It is the final section of the book, The Consequences of Anonymity and Attribution, that I found most interesting-- specifically, Bruce Danner's chapter, `The Anonymous Shakespeare: Heresy, Authorship, and the Anxiety of Orthodoxy.' Danner, of St. Lawrence University, is a widely published mainstream Shakespeare scholar. He claims anonymity for the plays attributed to Shakespeare because he views `the construction of Shakespeare as a vague, colossal abstraction so capacious as to become undefineable' (p. 215).
Like an Old Testament prophet, Danner is eloquent in rebuking his fellow Stratfordians for their evil ways: `the Shakespearean profession itself is the author of anti-Stratfordianism. In its vision of Shakespeare as author, professional scholars can neither portray nor theorize the figure beyond the sphere of anonymity' (p. 156). And Danner has an explanation of why orthodox scholars persist in their irrational attitudes toward the author--`perhaps because resisting [`the eulogistic construction of Shakespeare'] would imperil the status that we currently enjoy' (p. 156).
One of Danner's first lines of attack is against the foundation stone of orthodoxy, the 1623 First Folio. Without it, the orthodox case collapses. Danner admits that `the First Folio falsifies a number of key facts' (p. 144); its `omissions, errors, and outright lies have long been common knowledge' (p. 147). He singles out Stephen Greenblatt for scathing criticism of Greenblatt's specious and contradictory discussion of other literary evidence. He says Greenblatt `ventures into novel avenues of myth-making that undermine his position in creative new ways' (p. 155) and that `Greenblatt's views look less like theories than desperate overreaching' (p. 156). But Danner then clarifies that Greenblatt is just the tip of the Stratfordian iceberg: `In their efforts to discover a Shakespearean presence in resistant or inconclusive evidence, orthodox scholars have fashioned theories that resemble their own worst caricatures of anti-Stratfordianism' (p. 156).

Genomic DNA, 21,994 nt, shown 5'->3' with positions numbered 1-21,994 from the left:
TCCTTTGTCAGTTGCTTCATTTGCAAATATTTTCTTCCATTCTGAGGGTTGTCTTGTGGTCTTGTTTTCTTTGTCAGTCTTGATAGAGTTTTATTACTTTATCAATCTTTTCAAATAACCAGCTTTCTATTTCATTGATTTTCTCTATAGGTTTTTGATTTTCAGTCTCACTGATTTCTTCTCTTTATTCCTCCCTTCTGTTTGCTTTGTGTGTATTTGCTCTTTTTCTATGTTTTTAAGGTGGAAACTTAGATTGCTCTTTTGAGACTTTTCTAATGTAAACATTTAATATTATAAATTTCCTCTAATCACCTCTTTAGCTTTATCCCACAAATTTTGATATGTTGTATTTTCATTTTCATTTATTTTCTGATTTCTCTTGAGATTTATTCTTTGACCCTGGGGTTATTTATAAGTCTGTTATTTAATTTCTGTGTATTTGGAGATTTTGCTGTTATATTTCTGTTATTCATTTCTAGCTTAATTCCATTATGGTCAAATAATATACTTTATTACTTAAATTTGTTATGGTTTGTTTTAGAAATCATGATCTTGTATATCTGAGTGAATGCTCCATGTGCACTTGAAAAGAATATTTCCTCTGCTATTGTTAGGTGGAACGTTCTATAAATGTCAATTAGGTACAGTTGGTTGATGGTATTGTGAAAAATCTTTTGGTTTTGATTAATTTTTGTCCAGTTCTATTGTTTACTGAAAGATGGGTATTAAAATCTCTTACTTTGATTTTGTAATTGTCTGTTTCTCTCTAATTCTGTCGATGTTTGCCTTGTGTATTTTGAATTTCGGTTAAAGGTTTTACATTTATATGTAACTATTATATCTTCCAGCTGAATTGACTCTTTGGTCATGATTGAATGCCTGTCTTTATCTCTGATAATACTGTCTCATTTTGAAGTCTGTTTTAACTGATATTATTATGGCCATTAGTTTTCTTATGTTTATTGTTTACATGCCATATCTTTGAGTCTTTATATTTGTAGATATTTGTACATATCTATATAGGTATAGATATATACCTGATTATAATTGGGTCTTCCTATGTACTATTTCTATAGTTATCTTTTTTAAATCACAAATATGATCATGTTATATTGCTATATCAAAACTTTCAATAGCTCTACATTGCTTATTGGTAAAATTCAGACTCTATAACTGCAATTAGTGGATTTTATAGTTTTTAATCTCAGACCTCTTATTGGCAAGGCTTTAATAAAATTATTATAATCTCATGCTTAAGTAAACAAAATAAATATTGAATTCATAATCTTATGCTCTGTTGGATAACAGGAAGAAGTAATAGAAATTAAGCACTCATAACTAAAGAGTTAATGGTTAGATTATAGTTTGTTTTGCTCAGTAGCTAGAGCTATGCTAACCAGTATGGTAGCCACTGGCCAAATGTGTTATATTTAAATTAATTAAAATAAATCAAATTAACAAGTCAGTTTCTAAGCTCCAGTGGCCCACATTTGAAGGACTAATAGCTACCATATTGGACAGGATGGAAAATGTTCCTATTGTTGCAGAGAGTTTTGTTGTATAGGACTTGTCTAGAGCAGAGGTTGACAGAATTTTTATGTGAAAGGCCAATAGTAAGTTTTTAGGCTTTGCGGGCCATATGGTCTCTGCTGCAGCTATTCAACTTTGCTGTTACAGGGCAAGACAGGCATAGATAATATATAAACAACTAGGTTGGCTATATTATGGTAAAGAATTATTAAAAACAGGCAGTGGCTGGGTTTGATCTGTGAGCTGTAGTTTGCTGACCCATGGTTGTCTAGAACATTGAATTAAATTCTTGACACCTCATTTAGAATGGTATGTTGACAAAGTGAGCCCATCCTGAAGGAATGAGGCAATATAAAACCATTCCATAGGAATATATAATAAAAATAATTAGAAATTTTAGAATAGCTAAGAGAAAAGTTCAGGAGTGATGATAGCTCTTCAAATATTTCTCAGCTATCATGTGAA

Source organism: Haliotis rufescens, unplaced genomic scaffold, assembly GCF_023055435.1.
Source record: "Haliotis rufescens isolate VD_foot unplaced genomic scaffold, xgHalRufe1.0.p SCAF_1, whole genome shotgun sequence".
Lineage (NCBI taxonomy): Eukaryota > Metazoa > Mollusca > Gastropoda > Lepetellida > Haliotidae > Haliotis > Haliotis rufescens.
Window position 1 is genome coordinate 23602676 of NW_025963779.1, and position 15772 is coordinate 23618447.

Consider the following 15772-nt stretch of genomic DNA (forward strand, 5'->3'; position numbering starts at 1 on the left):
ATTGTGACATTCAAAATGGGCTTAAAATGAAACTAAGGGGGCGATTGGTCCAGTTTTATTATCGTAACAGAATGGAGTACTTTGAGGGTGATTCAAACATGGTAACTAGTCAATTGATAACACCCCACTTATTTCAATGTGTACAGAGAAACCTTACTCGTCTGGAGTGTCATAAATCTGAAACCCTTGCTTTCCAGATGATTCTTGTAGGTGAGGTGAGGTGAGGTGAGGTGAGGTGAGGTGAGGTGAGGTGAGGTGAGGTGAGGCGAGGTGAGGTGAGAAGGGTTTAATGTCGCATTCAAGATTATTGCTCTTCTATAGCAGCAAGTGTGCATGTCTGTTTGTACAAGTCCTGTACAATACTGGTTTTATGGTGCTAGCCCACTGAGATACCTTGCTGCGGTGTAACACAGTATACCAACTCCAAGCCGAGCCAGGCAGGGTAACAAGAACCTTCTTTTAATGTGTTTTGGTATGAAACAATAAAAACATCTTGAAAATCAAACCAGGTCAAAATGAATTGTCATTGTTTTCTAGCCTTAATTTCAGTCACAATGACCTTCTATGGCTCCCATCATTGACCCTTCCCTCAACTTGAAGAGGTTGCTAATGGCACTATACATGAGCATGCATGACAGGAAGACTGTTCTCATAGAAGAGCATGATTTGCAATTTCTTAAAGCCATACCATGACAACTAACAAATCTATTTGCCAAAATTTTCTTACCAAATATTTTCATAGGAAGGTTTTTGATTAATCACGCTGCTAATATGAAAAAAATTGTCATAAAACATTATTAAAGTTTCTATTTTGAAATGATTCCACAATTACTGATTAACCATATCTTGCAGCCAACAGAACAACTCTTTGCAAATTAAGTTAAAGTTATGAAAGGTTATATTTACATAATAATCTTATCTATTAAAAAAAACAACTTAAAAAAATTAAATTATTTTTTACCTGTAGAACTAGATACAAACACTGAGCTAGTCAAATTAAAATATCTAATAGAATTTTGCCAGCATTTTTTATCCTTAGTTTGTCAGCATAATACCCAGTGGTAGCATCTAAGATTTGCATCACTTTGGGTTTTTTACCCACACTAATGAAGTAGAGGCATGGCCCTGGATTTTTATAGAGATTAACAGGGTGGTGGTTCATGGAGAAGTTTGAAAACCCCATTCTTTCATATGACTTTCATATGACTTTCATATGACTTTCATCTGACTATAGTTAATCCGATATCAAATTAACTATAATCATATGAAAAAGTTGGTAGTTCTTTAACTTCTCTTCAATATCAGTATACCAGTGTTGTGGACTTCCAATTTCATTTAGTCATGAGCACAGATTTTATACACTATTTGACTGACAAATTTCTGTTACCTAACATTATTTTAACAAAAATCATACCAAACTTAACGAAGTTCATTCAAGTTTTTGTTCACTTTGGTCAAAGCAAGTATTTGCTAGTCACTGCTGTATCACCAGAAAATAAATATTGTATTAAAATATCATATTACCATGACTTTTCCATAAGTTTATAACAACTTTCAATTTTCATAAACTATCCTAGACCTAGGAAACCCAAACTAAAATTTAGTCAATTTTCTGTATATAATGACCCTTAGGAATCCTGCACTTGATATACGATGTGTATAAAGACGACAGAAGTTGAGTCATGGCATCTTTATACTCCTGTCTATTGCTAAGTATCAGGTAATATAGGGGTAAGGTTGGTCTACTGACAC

Danner lists some of the central problems with the legendary author: Stratfordians have not established the chronology of the plays; they are ignorant as to the author's political, religious, and cultural opinions; they cannot establish the authorial text for the plays. `Such facts provide the foundations of literary study... and yet these are just such definitive issues that the Shakespearean profession cannot resolve' (p. 152).
It is difficult to ponder the full implications of Danner's attack on Shakespearean orthodoxy without surmising that he is on the journey toward intellectual freedom himself. If so, his chapter might offer a rare view of a paradigm change in statu nascendi. It is an inspiring sight. An `anonymous' Shakespeare may be a necessary transition that will one day allow Stratfordians to discard their discredited theory.
UPDATE September 1, 2011
Waugaman's entire review is now available online: 
Review of Janet Wright Starner and Barbara Howard Traister (eds.), Anonymity in Early Modern England: “What’s in a Name?” (Ashgate, 2011) by Richard M. Waugaman, MD used by permission of Shakespeare Matters (in press)